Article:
On Value

There’s big challenge working in big organisations. Transperancy is lost as decisions trickle down. The why? The who? The how long? But what if? It all spins into the feelings of what am I doing here? What contribution am I having and what is the value of my contributions? Assuming there are diminishing returns, like a cliff face, to motivation in paychecks, then the work we do is very important.

I once read a story about some prisoners of war. They were captured by Russian soldiers and put into a prison camp. There they endured winters and tough conditions non-stop. Their outlook looked bleak in itself, but the prison wardens ran a task on the prisoners that made their outlook look even bleaker.

Prisoners were tasked with meaningless work. Their days were meaningless. One of such tasks was to move a ton of rocks from one hold, to another. It would take hours and hours to move such rubble to each location. But the kicker, once the rubble was moved, their task was to then move the rubble back to the previous location. This was a torture tactic, a tactic to instill a sense of absolute no value to the human condition and all efforts are futile.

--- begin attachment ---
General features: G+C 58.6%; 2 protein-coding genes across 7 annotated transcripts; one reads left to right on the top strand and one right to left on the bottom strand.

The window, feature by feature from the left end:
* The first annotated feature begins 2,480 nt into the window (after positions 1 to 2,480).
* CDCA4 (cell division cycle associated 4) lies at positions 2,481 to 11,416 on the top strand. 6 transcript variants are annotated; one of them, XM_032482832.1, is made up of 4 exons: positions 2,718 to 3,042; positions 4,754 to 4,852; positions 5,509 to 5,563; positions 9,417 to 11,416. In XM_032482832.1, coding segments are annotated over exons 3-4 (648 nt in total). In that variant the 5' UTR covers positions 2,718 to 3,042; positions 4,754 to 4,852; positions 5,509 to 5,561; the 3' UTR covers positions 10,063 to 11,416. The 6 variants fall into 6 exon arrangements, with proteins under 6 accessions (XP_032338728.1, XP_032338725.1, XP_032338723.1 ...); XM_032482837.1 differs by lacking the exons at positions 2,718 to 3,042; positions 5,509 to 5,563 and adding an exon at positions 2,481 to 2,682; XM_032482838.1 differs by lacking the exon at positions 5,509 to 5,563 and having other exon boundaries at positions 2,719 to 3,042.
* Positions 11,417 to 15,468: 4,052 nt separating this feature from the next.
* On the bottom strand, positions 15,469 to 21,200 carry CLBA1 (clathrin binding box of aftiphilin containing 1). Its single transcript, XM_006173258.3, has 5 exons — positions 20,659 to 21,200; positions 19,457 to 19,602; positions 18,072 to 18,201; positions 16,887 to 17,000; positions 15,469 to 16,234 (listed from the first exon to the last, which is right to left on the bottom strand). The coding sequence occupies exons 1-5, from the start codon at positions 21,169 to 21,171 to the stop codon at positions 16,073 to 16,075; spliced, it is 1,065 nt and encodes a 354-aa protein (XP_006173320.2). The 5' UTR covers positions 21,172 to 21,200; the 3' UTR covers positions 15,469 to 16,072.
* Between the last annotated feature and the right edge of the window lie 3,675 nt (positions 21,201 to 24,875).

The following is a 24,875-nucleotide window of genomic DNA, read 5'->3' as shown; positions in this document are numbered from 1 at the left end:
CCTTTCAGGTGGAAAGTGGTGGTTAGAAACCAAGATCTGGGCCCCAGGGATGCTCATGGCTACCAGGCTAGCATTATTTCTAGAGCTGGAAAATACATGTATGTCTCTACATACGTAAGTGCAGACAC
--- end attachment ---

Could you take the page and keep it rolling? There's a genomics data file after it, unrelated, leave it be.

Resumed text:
Now taking that to a corporate environment, there is trust. Sometimes top down decisions come down that are detached, but we trust in those decisions have been thought through and vetted before handed down via action items. It happens. But it hurts. It hurts in that the executers of work aren’t attached to the value.